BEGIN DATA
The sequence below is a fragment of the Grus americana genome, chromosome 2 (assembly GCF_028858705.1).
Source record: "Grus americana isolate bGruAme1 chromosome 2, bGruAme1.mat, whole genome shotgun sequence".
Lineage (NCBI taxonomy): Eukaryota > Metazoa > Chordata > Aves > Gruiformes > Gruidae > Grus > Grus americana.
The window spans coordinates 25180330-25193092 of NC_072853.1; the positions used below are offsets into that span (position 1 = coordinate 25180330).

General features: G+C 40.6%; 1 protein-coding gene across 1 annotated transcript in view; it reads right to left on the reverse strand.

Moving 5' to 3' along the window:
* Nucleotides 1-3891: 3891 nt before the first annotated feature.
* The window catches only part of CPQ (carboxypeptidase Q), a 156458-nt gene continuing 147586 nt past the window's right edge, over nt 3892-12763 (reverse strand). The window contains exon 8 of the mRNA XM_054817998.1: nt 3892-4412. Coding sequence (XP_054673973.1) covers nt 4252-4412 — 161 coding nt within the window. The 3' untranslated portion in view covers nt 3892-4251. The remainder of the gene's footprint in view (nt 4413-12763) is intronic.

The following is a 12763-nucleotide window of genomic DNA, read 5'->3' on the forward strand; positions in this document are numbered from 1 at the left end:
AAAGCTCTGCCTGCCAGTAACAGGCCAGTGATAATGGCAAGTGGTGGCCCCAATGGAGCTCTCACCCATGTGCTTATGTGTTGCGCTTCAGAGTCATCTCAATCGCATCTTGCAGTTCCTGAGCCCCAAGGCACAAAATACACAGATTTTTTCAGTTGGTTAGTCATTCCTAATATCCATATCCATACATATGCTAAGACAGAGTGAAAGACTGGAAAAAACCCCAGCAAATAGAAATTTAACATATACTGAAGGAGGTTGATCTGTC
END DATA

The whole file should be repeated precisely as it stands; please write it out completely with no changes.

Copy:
The sequence below is a fragment of the Grus americana genome, chromosome 2 (assembly GCF_028858705.1).
Source record: "Grus americana isolate bGruAme1 chromosome 2, bGruAme1.mat, whole genome shotgun sequence".
Lineage (NCBI taxonomy): Eukaryota > Metazoa > Chordata > Aves > Gruiformes > Gruidae > Grus > Grus americana.
The window spans coordinates 25180330-25193092 of NC_072853.1; the positions used below are offsets into that span (position 1 = coordinate 25180330).

General features: G+C 40.6%; 1 protein-coding gene across 1 annotated transcript in view; it reads right to left on the reverse strand.

Moving 5' to 3' along the window:
* Nucleotides 1-3891: 3891 nt before the first annotated feature.
* The window catches only part of CPQ (carboxypeptidase Q), a 156458-nt gene continuing 147586 nt past the window's right edge, over nt 3892-12763 (reverse strand). The window contains exon 8 of the mRNA XM_054817998.1: nt 3892-4412. Coding sequence (XP_054673973.1) covers nt 4252-4412 — 161 coding nt within the window. The 3' untranslated portion in view covers nt 3892-4251. The remainder of the gene's footprint in view (nt 4413-12763) is intronic.

The following is a 12763-nucleotide window of genomic DNA, read 5'->3' on the forward strand; positions in this document are numbered from 1 at the left end:
AAAGCTCTGCCTGCCAGTAACAGGCCAGTGATAATGGCAAGTGGTGGCCCCAATGGAGCTCTCACCCATGTGCTTATGTGTTGCGCTTCAGAGTCATCTCAATCGCATCTTGCAGTTCCTGAGCCCCAAGGCACAAAATACACAGATTTTTTCAGTTGGTTAGTCATTCCTAATATCCATATCCATACATATGCTAAGACAGAGTGAAAGACTGGAAAAAACCCCAGCAAATAGAAATTTAACATATACTGAAGGAGGTTGATCTGTC